Purchase keeps business local
- Published: September 22, 2011
Those who wish to purchase toothbrushes made from recycled yogurt containers, a solar lantern or bamboo cutlery can still do so at Eco•mental, the village’s go-to spot for environmentally sustainable products. While the store’s ownership recently changed, its mission and focus will remain the same, according to new owner Rhonda Newsome, who will run the store with her husband, Jason.
Rhonda Newsome will be a familiar face to Eco•mental shoppers, as she filled in for former owner CJ Williams over the past months. When Newsome heard the shop was for sale, she knew immediately that she wanted to step in as its new owner.
“I feel strongly about the environment and being eco-friendly,” Newsome said in an interview recently. “When CJ said she wanted to close the store, I couldn’t tell her fast enough that I wanted to buy it.”
And Williams is thrilled that she not only found a buyer to keep the business going, but a buyer from Yellow Springs.
“We were very excited that it’s someone in town, and they’re young and energetic,” Williams said, speaking for herself and her partner, Nancy Grigsby.
Williams and Grigsby opened the Xenia Avenue store, then called Living Green, in November 2007. While the store did well, it didn’t achieve Williams’ goal of providing enough income to hire someone else to run the business while she pursued other interests. Specifically, she had previously worked in social work and missed that personal involvement in people’s lives. That longing, as well as family matters, prompted the couple to sell the store recently. They will pursue a new business, Dolo, which sells electronic personal devices that enable older people or the disabled to live in their homes. Williams will work with her clients to train them to use the products, thus combining her interest in retail with social work, she said.
During the week Rhonda Newsome will be the face at the counter at Eco•mental, while her husband takes over on week-ends. The couple has four children aged 10 and under, for whom they have fixed up a playroom at the back of the store.
Fixing healthy food for her family is one of Newsome’s passions, and she plans to add new products, such as home cheese-making kits and mushroom gardens, to enable Yellow Springers to do so as well.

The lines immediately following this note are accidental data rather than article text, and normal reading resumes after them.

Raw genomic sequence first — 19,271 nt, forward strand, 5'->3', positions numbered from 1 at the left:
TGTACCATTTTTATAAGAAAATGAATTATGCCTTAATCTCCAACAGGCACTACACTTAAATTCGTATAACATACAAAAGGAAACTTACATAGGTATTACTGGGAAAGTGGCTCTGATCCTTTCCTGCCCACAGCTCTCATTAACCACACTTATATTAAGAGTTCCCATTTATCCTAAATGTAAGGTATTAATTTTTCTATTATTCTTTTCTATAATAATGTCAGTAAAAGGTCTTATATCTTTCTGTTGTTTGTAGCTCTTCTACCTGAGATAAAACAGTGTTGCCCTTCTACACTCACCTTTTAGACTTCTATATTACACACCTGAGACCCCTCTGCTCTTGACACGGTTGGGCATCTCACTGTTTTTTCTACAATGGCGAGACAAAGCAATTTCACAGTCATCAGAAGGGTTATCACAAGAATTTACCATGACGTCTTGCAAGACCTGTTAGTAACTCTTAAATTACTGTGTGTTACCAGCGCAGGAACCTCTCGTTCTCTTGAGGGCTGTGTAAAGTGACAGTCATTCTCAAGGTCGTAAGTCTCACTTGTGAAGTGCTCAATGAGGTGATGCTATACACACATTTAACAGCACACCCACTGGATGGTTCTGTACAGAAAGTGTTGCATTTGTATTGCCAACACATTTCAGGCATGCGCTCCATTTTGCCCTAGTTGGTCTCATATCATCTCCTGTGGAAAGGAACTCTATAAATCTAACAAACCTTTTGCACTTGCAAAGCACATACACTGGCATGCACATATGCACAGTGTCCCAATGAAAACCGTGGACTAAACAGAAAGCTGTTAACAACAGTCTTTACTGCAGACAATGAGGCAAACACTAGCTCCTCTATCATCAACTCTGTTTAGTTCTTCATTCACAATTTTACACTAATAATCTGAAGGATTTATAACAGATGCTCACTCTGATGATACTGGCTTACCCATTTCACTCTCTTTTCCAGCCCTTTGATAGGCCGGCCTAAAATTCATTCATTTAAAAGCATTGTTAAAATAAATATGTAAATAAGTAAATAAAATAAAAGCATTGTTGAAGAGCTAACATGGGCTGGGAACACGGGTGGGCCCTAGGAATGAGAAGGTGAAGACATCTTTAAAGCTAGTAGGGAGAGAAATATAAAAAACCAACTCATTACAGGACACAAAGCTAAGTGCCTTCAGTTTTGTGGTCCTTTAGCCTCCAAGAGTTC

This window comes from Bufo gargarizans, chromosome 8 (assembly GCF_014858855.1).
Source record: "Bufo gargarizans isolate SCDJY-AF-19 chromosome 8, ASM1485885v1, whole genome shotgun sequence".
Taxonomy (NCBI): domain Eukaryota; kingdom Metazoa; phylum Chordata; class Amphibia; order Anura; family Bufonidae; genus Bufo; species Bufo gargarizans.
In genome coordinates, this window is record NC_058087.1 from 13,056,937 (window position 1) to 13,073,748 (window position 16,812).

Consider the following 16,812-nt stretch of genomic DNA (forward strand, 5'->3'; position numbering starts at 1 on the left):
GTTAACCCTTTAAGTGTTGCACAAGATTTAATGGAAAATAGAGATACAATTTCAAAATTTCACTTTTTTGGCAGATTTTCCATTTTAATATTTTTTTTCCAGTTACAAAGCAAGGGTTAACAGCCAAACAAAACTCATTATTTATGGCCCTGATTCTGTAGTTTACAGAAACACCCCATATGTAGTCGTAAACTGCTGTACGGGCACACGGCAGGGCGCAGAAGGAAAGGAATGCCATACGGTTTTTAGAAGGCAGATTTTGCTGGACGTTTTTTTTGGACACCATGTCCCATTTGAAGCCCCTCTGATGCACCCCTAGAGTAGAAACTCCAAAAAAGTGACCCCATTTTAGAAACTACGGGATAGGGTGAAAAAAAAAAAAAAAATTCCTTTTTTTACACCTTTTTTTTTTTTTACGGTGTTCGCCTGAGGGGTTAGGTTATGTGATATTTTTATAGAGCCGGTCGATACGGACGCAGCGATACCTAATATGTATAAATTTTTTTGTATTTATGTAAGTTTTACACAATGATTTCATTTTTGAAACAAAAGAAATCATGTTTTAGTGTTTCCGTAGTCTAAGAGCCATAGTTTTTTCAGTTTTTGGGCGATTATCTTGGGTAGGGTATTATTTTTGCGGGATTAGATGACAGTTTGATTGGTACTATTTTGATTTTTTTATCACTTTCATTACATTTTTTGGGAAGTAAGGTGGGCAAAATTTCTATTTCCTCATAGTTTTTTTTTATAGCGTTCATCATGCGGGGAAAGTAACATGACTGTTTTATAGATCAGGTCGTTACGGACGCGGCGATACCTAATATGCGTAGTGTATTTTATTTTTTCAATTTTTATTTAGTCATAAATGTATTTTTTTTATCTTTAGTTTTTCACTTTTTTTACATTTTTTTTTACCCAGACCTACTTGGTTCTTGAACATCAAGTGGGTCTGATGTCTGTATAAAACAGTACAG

“It’s so fulfilling to eat something you had a role in making,” Newsome said.
She also plans to add a new line of organic clothing, lunchboxes made of metal rather than plastic, and to stock documentary films on sustainability issues. She hopes as well to sponsor classes and workshops on sustainable topics at the store.
Eco•mental will also carry the jewelry that Rhonda Newsome, a metalworker for 10 years, creates from recycled dinnerware.
And the store will continue to carry most of the products that customers have come to depend on, such as organic lollipops, plates made from natural fiber, bamboo kitchen ware and environmentally friendly household cleaning products.
In general, according to Newsome, they will stay with the ecofriendly theme but bring in “vibrant, modern, fun” items.
Newsome, 30, and her husband were both raised in Yellow Springs — her parents are former Antioch College Dean of Students Jimmy Williams and Rhonda Williams — and they are excited to now have a business in town. After going through Yellow Springs schools and then marrying and starting a family, the couple moved to Xenia for five years, but missed Yellow Springs. They returned three years ago.
With her kids hanging out at the store after school, her jewelry on display and her interest in the environment reflected in the store’s products, Rhonda Newsome has found a way to bring different parts of her life together.
“I’m so excited,” she said, of being the new owner of Eco•mental.